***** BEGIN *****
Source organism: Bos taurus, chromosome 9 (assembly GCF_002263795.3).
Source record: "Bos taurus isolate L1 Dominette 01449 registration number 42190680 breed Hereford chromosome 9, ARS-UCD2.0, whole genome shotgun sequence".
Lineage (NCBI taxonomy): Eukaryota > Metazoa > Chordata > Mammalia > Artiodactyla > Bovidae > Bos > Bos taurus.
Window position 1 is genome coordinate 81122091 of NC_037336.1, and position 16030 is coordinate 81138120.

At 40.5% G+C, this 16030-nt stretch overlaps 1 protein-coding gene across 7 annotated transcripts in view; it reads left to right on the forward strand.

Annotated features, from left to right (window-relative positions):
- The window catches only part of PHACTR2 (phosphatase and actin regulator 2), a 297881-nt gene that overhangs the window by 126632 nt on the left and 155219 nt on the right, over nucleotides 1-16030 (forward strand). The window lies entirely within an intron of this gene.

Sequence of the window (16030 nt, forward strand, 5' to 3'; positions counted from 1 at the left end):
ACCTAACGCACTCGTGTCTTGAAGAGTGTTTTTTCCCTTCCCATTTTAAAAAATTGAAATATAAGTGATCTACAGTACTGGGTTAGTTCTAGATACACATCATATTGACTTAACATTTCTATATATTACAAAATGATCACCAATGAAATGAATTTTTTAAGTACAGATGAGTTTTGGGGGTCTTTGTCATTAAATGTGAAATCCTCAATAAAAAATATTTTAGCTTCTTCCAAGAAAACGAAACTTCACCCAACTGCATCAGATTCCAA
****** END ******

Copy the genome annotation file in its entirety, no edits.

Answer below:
Source organism: Bos taurus, chromosome 9 (assembly GCF_002263795.3).
Source record: "Bos taurus isolate L1 Dominette 01449 registration number 42190680 breed Hereford chromosome 9, ARS-UCD2.0, whole genome shotgun sequence".
Lineage (NCBI taxonomy): Eukaryota > Metazoa > Chordata > Mammalia > Artiodactyla > Bovidae > Bos > Bos taurus.
Window position 1 is genome coordinate 81122091 of NC_037336.1, and position 16030 is coordinate 81138120.

At 40.5% G+C, this 16030-nt stretch overlaps 1 protein-coding gene across 7 annotated transcripts in view; it reads left to right on the forward strand.

Annotated features, from left to right (window-relative positions):
- The window catches only part of PHACTR2 (phosphatase and actin regulator 2), a 297881-nt gene that overhangs the window by 126632 nt on the left and 155219 nt on the right, over nucleotides 1-16030 (forward strand). The window lies entirely within an intron of this gene.

Sequence of the window (16030 nt, forward strand, 5' to 3'; positions counted from 1 at the left end):
ACCTAACGCACTCGTGTCTTGAAGAGTGTTTTTTCCCTTCCCATTTTAAAAAATTGAAATATAAGTGATCTACAGTACTGGGTTAGTTCTAGATACACATCATATTGACTTAACATTTCTATATATTACAAAATGATCACCAATGAAATGAATTTTTTAAGTACAGATGAGTTTTGGGGGTCTTTGTCATTAAATGTGAAATCCTCAATAAAAAATATTTTAGCTTCTTCCAAGAAAACGAAACTTCACCCAACTGCATCAGATTCCAA